Gallery: EPA Announces New Cell-phone Recycling Program


The Consumer Electronics Show is all about the sizzle of shiny and new, but what happens to your old gadgets when you are ready for an upgrade? This week, the EPA announced an easy cellphone recycling program partnership with key phone device makers and service providers. The goal: redirect the 130 million cellphones that will be retired this year to a responsible afterlife. Through this partnership, there are multiple mail-in and drop-off opportunities to be reborn through cell phone donation, or recycled with care.

The biggest impact you can make is to ensure your phone survives the longest possible life, to reduce its ecological impact. “The highest level, and from an environmental standpoint, what we can do is eliminate the need to create a new phone. That’ll eliminate the need to mine new materials, to go through a manufacturing process, and there are markets for the used phones that are viable that allow us to put those phones directly back into an active reuse environment, Says Craig Boswell, VP of Operations from Hobi Recycling in an interview with the EPA. Cell phones contain enough lead to qualify as hazardous waste under federal regulations. Even lead-free phones are considered hazardous under California law because of the copper, nickel, antimony and zinc that leach into landfills.

Yet still, the industry pushes out new phones every year designed to last the length of the service contract. On the one hand, we laud the EPA for making cellphone recycling so much easier for consumer. On the other, we wonder if there will ever be an opportunity to design for a longer cell phone life. Maybe you are the late adopter, slow-to-upgrade type, and are still holding your StarTac together with duct tape. But how many of you even remember your phone from four years ago?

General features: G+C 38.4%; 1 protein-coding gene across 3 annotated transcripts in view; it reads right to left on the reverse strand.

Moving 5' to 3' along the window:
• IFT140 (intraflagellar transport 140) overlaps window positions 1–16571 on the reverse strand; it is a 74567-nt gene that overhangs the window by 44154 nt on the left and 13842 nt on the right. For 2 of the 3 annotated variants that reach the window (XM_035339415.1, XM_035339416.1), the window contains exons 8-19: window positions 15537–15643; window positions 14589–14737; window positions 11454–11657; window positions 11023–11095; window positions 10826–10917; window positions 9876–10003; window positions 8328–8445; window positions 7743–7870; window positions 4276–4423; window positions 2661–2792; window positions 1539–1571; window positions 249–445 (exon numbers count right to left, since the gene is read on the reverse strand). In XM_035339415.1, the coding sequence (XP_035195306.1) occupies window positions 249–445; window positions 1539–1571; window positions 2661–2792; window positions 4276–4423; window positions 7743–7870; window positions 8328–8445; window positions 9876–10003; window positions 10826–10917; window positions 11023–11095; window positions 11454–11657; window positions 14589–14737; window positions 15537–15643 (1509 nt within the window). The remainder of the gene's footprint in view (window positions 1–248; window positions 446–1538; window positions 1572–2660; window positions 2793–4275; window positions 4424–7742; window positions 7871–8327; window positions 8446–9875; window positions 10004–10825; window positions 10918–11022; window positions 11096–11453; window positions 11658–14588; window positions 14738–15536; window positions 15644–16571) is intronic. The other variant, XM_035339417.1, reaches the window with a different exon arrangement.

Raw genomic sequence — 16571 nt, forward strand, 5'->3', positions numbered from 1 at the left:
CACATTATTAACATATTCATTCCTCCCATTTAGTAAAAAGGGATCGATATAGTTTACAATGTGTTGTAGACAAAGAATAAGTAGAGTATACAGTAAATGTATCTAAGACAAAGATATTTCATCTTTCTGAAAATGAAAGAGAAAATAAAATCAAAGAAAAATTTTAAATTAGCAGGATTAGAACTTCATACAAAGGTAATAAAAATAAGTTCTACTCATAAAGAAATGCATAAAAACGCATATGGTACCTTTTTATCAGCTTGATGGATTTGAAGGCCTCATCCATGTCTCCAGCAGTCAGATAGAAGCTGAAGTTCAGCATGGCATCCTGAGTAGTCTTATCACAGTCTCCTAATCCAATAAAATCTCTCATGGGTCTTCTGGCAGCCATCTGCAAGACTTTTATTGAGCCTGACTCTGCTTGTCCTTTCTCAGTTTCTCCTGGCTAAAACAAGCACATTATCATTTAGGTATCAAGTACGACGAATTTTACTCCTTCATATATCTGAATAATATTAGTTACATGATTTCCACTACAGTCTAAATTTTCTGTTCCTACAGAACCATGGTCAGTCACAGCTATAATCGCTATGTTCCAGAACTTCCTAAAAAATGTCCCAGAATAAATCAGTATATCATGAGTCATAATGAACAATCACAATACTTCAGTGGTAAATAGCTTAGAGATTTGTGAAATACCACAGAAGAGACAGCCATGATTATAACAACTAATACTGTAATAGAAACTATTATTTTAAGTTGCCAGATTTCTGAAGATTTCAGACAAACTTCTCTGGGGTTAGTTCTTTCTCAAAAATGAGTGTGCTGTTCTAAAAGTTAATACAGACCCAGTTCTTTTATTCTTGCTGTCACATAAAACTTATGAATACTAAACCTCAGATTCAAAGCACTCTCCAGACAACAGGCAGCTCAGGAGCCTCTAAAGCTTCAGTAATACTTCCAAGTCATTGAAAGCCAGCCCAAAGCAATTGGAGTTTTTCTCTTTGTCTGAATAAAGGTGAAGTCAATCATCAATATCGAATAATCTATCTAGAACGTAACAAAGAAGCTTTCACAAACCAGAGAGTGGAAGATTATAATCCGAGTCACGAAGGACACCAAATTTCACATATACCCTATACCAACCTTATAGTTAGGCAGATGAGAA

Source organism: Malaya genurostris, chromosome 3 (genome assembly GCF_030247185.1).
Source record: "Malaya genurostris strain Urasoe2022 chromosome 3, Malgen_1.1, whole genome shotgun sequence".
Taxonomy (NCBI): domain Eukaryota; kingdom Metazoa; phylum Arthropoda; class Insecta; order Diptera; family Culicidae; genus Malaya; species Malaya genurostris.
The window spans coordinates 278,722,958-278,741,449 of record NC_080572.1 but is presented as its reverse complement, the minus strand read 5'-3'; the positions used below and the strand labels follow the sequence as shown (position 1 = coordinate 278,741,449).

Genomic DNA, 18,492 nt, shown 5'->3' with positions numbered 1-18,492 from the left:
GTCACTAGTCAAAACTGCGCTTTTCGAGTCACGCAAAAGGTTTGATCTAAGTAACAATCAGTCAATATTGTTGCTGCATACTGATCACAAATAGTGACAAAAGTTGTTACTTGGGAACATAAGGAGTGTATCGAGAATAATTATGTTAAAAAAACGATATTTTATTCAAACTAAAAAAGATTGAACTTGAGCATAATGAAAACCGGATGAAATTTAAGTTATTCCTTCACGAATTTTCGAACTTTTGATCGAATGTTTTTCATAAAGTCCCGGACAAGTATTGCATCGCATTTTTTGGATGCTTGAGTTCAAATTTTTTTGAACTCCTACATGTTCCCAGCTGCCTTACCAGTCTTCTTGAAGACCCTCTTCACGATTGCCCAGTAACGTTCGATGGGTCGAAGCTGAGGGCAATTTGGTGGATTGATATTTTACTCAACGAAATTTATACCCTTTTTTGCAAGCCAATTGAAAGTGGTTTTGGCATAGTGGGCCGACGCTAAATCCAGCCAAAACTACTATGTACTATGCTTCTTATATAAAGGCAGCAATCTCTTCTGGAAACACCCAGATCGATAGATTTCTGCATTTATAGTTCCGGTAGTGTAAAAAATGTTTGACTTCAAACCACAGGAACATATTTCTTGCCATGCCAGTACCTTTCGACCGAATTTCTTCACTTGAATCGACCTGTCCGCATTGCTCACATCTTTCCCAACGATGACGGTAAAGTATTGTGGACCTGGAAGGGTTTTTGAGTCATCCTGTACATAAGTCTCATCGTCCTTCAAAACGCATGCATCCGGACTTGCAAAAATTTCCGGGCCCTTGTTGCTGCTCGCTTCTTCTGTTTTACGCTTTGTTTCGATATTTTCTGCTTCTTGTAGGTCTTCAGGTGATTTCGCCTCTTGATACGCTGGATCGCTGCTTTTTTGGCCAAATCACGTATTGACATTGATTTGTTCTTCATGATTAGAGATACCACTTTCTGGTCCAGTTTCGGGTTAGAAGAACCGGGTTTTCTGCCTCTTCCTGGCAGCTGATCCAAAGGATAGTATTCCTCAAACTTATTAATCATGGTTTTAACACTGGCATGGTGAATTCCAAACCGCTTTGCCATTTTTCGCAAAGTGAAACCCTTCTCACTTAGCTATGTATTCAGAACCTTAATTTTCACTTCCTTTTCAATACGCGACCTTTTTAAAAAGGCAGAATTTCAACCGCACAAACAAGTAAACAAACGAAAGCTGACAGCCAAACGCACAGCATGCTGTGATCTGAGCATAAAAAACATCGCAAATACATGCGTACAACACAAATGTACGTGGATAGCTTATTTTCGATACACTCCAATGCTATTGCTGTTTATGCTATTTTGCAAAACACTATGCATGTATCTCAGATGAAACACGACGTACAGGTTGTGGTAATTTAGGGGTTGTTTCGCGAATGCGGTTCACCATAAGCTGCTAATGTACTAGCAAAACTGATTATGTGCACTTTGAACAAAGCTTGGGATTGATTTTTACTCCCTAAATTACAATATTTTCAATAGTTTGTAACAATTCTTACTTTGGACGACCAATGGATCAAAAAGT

Learn more about the EPA program, and the partner companies:

Wireless Service providers: AT&T Wireless, Sprint, and T-Mobile

Retailers: Best Buy, Office Depot, and Staples

Device makers: LG Electronics, Motorola, Nokia, Samsung, and Sony Ericsson



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  1. Alexi January 12, 2008 at 7:54 am

    Good intentions trying to prolong phone life. But if a phone lifespan is increased two times then phone-maker gets two times less money. I don’t think phone-makers are waiting for it to happen. So i think clever recycling is more real than prolonging phone life.

    to Kat
    I thought about similar thing. Nowadays in megapolises commute time is huge. I live in Istanbul and here spending avergage 3-4 hours a day in traffic is a norm. Sad thing this time is thrown away as people do nothing but staring out of buses’ windows at cars passing by. Sounds stupid i know but what if people get bicycle under their seats so that they power up the vechicle and do sports simultaneously :) We could fight petrol emmisions and cellulite at the same time!!!

  2. Marilyn Terrell January 12, 2008 at 12:45 am

    It’s great to know about this. Now if EPA could find a way to responsibly recycle all our old tvs and computers so they don’t end up in a reeking dump in Accra, where kids burn the plastic coating off wires so they can sell the copper:

  3. Kat January 11, 2008 at 12:34 am

    guess i should have been reading inhabitat on march 8th. doesn’t help being a genius if someone else thinks of it first.

  4. Kat January 11, 2008 at 12:31 am

    i just read the Related Post “Bike to Power Your Cell Phone.” if gyms were to harness all the energy produced by treadmill, eliptical, and stationary bike users, they’d save a ton if they could use it to power all their tvs or sell it back to the grid.

    also interesting is the added motivation to hop on the exercise equipment. aside from just being lazy, some people feel a little silly that they have to run indoors in one spot to make up for sitting at work all day- aside from being painfully aware of the bleak metaphore- but instead they can be thinking “gotta get my cellphone charged for tomorrow.” i like it.

    guess i should be posting this in that article’s comments section.

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